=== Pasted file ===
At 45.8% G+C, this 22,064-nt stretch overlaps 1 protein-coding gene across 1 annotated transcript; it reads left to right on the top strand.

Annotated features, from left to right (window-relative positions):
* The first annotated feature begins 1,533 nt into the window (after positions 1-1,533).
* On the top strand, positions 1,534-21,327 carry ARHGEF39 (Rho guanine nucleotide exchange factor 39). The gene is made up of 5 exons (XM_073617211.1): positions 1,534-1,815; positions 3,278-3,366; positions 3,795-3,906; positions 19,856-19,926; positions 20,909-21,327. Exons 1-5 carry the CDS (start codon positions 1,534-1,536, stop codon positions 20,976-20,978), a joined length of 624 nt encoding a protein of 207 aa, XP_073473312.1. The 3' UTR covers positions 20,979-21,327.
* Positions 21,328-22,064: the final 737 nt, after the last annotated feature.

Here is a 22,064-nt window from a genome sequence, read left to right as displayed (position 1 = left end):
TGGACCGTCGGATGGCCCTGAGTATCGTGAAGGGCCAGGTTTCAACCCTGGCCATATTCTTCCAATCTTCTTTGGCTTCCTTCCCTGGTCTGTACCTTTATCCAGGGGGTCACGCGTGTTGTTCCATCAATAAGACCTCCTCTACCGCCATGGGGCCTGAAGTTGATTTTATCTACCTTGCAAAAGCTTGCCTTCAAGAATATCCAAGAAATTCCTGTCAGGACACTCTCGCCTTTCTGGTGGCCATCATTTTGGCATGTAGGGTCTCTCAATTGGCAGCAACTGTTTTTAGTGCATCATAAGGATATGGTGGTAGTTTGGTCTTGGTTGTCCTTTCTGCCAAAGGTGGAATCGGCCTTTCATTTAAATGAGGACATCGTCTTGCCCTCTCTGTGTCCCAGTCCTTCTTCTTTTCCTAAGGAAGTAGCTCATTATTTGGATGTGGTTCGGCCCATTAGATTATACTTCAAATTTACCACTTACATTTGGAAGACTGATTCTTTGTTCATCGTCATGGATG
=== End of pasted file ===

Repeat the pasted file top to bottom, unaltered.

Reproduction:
At 45.8% G+C, this 22,064-nt stretch overlaps 1 protein-coding gene across 1 annotated transcript; it reads left to right on the top strand.

Annotated features, from left to right (window-relative positions):
* The first annotated feature begins 1,533 nt into the window (after positions 1-1,533).
* On the top strand, positions 1,534-21,327 carry ARHGEF39 (Rho guanine nucleotide exchange factor 39). The gene is made up of 5 exons (XM_073617211.1): positions 1,534-1,815; positions 3,278-3,366; positions 3,795-3,906; positions 19,856-19,926; positions 20,909-21,327. Exons 1-5 carry the CDS (start codon positions 1,534-1,536, stop codon positions 20,976-20,978), a joined length of 624 nt encoding a protein of 207 aa, XP_073473312.1. The 3' UTR covers positions 20,979-21,327.
* Positions 21,328-22,064: the final 737 nt, after the last annotated feature.

Here is a 22,064-nt window from a genome sequence, read left to right as displayed (position 1 = left end):
TGGACCGTCGGATGGCCCTGAGTATCGTGAAGGGCCAGGTTTCAACCCTGGCCATATTCTTCCAATCTTCTTTGGCTTCCTTCCCTGGTCTGTACCTTTATCCAGGGGGTCACGCGTGTTGTTCCATCAATAAGACCTCCTCTACCGCCATGGGGCCTGAAGTTGATTTTATCTACCTTGCAAAAGCTTGCCTTCAAGAATATCCAAGAAATTCCTGTCAGGACACTCTCGCCTTTCTGGTGGCCATCATTTTGGCATGTAGGGTCTCTCAATTGGCAGCAACTGTTTTTAGTGCATCATAAGGATATGGTGGTAGTTTGGTCTTGGTTGTCCTTTCTGCCAAAGGTGGAATCGGCCTTTCATTTAAATGAGGACATCGTCTTGCCCTCTCTGTGTCCCAGTCCTTCTTCTTTTCCTAAGGAAGTAGCTCATTATTTGGATGTGGTTCGGCCCATTAGATTATACTTCAAATTTACCACTTACATTTGGAAGACTGATTCTTTGTTCATCGTCATGGATG